(Roughly) Daily

Posts Tagged ‘Chrysler

Seriously ceremonial closing ceremonies…

 Border closing ceremony at Wagah (source)

The only road crossing of the India-Pakistan border is at Wagah, a village on the trunk road between Lahore and Amritsar.  A vestige of the controversial Radcliffe Line, the village was divided by independence in 1947– the eastern half of the village lies in the Republic of India; the western half, in Pakistan.

Michael Palin reports for the BBC on the border closing ceremony that’s held in Wagah at the end of each day:

As we brood over borders, we might recall that it was on this date in 1981 that Chrysler announced its 1980 results: the (then) largest annual operating loss in American history.  Lee Iacocca, who had joined Chrysler in 1978 to turn it around, had realized that the company would need help and persuaded president Carter in 1979 to back $1.5 million in federally-backed financing… which was sufficient to get the company through its nadir and into 1981– when it released the K Car and later the mini-van, which it rode to recovery.

Chrysler’s loss in 1980? $1.8 Billion…  which seems almost quaint when compared to the more recent accomplishments of, say, AOL-Time Warner: their 2002 loss was $98.7 Billion…

 K Car (Dodge Aries) (source)

Written by (Roughly) Daily

February 17, 2012 at 1:01 am

Carry that load…

From Photographer Alain Delorme, an extraordinary slideshow featuring things on the move in China.

(Thanks, Dan Sturges)

As we rebalance our loads, we might recall that it was on this date in 1998, five days after the company was formed by $37 billion merger, that DaimlerChrysler first traded in the New York Stock Exchange; at that moment, DaimlerChrysler was the fifth-largest auto manufacturer in the world (after General Motors, Ford, Toyota and Volkswagen).  The plan was for further growth, via the creation of a single powerhouse car company that could compete in all markets, all over the world… But in the event, Chrysler lost so much money– $1.5 billion in 2006 alone– that in 2007, Daimler paid a private equity firm to take the company off its hands.  Two years later, in 2009, Chrysler filed for bankruptcy (again); in order to stay afloat, it merged with Italian automaker Fiat.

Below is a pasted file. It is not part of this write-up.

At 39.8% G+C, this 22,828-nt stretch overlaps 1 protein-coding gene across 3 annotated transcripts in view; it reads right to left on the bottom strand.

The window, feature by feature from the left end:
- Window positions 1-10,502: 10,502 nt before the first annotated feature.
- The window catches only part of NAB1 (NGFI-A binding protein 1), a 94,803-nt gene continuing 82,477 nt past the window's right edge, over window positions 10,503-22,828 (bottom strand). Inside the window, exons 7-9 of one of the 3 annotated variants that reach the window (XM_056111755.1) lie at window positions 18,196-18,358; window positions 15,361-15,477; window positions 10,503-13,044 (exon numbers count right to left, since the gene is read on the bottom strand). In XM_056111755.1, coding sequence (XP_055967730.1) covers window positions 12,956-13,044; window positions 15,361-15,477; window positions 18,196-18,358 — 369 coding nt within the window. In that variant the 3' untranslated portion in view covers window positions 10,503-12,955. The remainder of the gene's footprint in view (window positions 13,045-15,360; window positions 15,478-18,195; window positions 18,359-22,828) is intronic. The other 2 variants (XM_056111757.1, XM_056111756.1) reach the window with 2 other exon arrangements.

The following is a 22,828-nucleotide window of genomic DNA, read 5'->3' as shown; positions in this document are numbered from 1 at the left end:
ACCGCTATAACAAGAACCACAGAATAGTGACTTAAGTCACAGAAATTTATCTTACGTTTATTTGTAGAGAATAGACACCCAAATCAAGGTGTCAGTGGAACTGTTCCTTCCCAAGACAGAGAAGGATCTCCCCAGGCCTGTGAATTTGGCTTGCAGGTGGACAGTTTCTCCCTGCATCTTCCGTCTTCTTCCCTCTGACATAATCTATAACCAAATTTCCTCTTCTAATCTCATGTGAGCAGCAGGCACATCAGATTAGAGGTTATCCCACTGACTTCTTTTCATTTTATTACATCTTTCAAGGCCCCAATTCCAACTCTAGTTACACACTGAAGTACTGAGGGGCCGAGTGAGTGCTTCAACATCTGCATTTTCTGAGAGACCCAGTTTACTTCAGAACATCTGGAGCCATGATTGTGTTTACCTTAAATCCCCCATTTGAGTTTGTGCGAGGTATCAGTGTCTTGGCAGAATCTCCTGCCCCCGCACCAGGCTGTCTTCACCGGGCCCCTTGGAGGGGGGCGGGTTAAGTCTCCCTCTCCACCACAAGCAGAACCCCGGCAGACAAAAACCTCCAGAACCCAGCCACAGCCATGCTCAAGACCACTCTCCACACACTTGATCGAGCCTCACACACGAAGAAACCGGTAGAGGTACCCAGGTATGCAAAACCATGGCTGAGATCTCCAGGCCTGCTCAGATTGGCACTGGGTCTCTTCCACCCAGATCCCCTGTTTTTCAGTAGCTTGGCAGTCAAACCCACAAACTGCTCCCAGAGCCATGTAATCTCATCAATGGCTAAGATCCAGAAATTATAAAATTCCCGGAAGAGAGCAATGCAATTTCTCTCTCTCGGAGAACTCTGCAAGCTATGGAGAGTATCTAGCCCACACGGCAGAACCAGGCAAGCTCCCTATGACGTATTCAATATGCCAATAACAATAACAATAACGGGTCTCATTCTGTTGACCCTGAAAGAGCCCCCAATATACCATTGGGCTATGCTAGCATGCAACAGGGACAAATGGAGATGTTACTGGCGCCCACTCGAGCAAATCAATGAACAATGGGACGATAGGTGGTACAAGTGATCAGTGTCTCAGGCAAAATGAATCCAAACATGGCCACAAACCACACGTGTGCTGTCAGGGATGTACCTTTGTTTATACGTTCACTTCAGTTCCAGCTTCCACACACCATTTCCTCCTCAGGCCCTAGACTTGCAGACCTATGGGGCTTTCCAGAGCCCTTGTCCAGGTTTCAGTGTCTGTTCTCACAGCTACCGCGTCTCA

When the vinyl met the road…

From the ever-interesting folks at OOK (Observing Obscure Kulture), a tribute to the must-have auto accessory of the 50s and early 60s:

Hey, vinyl fanatics, have you ever wished you could listen to your records while cruising in your car? From the mid-50’s to the early 60’s, Chrysler made this dream a reality with two generations of in-car phonographs. The original Highway Hi-Fi hit the streets in Autumn of 1955, for model year 1956 — a factory option in the full Chrysler Corporation line of vehicles: Chrysler, Dodge, Plymouth, DeSoto and Imperial.

More at “Highway Hi-Fi.”

As we crank up the volume, we might devote ourselves to productive thought, following the example of Edward Gibbon, who wrote:

It was at Rome, on the 15th of October 1764, as I sat musing amid the ruins of the capitol, while the bare-footed friars were singing vespers in the temple of Jupiter (today, the Church of Santa Maria in Aracoeli), that the idea of writing the decline and fall of the city first started to my mind … But my original plan was circumscribed to the decay of the City, rather than of the Empire.

Gibbon completed The History of the Decline and Fall of the Roman Empire (timely reading even– perhaps especially– today) on June 27, 1787.

Gibbon, by Sir Joshua Reynolds

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